Any number of times after receiving notice of this award, I asked myself whether traveling to Israel at a time like this and accepting a literary prize is a proper thing to do, and whether this would create the impression that I supported one side in the conflict, and that I endorsed the policies of a nation that chose to unleash its overwhelming military power. Neither, of course, do I wish to see my books subjected to a boycott.

Finally, however, after careful consideration, I made up my mind to come here. One reason for my decision is that all too many people advised me not to do it. Like many other novelists, I tend to do the exact opposite of what I am told. If people are telling me, and especially if they are warning me, "Don't go there," or "Don't do that," I tend to ... want to "go there" and "do that." It's in my nature, you might say, as a novelist. Novelists are a special breed. They cannot genuinely trust anything that they haven't seen with their own eyes or touched with their own hands.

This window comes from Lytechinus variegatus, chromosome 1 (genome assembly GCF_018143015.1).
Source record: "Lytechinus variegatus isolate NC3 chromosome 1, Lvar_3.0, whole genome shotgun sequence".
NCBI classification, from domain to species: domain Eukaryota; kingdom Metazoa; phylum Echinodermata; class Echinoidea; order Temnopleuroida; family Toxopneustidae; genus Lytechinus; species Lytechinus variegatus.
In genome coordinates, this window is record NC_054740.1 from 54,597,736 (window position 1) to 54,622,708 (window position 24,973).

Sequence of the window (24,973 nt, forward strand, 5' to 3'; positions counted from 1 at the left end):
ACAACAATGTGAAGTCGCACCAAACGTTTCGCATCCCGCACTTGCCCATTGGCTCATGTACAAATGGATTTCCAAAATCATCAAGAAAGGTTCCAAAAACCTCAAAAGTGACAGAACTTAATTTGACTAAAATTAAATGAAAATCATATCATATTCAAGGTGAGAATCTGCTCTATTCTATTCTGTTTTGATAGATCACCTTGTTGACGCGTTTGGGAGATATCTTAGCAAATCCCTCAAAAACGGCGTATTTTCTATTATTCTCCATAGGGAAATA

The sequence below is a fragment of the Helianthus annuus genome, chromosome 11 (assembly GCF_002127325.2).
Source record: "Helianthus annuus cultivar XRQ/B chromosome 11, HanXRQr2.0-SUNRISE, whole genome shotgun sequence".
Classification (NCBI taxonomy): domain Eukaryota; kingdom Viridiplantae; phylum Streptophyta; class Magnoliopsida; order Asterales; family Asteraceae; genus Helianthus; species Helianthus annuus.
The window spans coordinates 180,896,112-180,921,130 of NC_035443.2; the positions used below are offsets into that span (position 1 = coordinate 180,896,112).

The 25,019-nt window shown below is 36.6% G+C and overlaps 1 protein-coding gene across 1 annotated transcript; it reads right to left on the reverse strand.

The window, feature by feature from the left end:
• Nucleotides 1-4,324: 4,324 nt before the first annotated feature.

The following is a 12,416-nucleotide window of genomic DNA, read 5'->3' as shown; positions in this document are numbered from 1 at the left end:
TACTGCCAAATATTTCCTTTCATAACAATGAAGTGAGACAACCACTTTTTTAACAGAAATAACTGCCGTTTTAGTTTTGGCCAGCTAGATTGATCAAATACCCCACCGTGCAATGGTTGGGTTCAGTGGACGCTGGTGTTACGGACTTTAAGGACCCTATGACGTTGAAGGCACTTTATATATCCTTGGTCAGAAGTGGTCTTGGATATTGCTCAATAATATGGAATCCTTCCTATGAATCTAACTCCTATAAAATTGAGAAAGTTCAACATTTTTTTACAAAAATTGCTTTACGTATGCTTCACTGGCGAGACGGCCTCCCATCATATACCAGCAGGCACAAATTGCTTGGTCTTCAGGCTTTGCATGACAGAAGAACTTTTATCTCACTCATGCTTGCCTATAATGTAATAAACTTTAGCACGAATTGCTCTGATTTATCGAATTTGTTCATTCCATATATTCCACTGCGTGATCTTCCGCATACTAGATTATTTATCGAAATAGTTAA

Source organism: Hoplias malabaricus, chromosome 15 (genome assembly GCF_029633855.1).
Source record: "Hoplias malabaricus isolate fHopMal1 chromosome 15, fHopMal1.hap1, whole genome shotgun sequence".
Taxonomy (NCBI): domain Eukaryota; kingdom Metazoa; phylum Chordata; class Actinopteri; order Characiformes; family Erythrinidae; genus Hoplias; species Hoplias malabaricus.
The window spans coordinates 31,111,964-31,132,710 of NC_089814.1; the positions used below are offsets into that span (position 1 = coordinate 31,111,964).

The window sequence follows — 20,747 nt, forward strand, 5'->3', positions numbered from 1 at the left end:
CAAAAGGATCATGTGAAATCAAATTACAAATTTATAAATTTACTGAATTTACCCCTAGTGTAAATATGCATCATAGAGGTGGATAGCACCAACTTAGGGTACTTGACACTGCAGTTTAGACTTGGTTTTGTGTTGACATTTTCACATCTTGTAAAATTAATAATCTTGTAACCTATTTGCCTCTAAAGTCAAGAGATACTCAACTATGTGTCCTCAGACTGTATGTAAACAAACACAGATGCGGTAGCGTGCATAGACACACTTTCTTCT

And that is why I am here. I chose to come here rather than stay away. I chose to see for myself rather than not to see. I chose to speak to you rather than to say nothing.

So, please do allow me to deliver a message -- one very personal message. It is something I keep in my mind ... always keep in mind while I am writing fiction. I have never gone so far as to write it on a piece of paper and paste it to the wall: rather, it is carved into the wall of my mind. It goes something like this:

"Between a high, solid wall and an egg that breaks against it, I will always stand on the side of the egg." Yes, no matter how right the wall may be, how wrong the egg, I will stand with the egg. Someone else will have to decide what is right and what is wrong; perhaps time or history will do it. But if there were a novelist who, for whatever reason, wrote works standing with the wall, of what value would such works be?